Fossil Gas, PR, and You

Check out this great article, PG&E Wants More Fossil Fuel, in today’s East Bay Express, which begins

Pacific Gas and Electric Company has attempted to recast itself in recent years as a green-friendly utility. It has backed climate change legislation and has run extensive marketing campaigns, highlighting its investments in renewable energy. Two months ago, the utility made headlines when it publicly withdrew from the US Chamber of Commerce over the chamber’s backward views on global warming. But PG&E’s attempt to build two new fossil-fuel-powered plants in the East Bay that critics say are unnecessary is raising questions over whether the utility’s eco-friendly image is more hype than reality.

The article gets to the crux of the matter when it states:

The San Francisco-based environmental group Pacific Environment filed an official protest late last month with the California Public Utilities Commission over PG&E’s proposals. The protest points out that from 2003 to 2007, while the utility was bragging about how green-friendly it has become, the actual percentage of renewable power it has used declined from 12.4 percent to 11.3 percent. “They’re very savvy at public relations,” said Rory Cox, California program director for Pacific Environment. “The reality is the renewable content of their energy portfolio has gone down.”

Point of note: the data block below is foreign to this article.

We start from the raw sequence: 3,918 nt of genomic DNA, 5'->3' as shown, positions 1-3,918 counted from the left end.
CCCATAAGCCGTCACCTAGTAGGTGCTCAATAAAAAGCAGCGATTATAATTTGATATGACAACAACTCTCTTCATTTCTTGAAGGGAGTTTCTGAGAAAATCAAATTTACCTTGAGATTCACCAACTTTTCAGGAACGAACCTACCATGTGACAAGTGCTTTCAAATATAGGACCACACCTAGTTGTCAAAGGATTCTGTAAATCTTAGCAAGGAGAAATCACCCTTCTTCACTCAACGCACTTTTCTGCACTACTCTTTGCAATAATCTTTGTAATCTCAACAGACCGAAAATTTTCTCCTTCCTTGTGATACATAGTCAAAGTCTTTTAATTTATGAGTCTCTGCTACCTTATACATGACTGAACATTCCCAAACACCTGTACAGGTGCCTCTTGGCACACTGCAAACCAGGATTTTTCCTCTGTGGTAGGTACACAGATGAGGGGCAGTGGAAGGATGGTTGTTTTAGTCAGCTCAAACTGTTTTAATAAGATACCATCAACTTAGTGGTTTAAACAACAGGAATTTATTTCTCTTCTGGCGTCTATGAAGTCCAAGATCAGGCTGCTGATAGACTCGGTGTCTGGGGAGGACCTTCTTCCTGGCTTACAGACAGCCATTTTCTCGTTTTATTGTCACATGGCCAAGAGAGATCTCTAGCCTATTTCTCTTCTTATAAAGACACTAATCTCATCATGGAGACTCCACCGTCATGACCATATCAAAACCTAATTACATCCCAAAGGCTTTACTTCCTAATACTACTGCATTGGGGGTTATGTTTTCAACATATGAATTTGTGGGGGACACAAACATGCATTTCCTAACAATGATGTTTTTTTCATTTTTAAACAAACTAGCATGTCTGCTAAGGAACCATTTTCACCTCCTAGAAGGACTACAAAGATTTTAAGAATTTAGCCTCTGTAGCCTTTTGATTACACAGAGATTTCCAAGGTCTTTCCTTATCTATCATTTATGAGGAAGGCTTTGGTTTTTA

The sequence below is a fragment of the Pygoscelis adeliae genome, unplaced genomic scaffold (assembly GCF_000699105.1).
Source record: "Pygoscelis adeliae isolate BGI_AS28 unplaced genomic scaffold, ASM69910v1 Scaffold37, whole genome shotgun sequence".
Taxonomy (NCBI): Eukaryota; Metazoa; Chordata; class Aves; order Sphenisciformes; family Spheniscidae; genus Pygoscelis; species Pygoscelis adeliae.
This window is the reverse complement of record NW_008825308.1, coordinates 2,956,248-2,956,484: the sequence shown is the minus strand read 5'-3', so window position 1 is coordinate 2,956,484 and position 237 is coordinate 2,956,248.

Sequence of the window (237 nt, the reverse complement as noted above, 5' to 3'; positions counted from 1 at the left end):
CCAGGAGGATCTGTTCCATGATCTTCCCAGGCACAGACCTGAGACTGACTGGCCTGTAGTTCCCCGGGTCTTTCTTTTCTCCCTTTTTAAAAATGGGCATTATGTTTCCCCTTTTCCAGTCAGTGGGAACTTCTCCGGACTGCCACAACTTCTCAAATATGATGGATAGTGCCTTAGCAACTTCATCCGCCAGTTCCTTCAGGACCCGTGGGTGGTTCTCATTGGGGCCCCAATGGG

Then PG&E makes the stellar responsive argument:

In an interview, PG&E spokesman Blair Jones did not dispute the utility’s renewable energy shortfall over the past several years. But he maintained that PG&E has signed enough contracts to buy renewables to meet the statewide 20 percent requirement in the future — although he would not specify when.

I wonder if that includes PG&E’s contract to purchase 200 MW of power from a startup company that plans to beam the power down to Earth from outer space, beginning in 2016?

Solaren would generate the power using solar panels in Earth orbit and convert it to radio-frequency transmissions that would be beamed down to a receiving station in Fresno, PG&E said. From there, the energy would be converted into electricity and fed into PG&E’s power grid.

This project will be approved by the California Public Utilities Commission on November 20.

So, while PG&E is moving forward with its plans to build another 1,550 MW of fossil gas powerplants, its defense is that it has signed a contract with a startup that’s going to beam solar energy from space?

Yep, that’s it.  I feel the air getting cleaner, don’t you?

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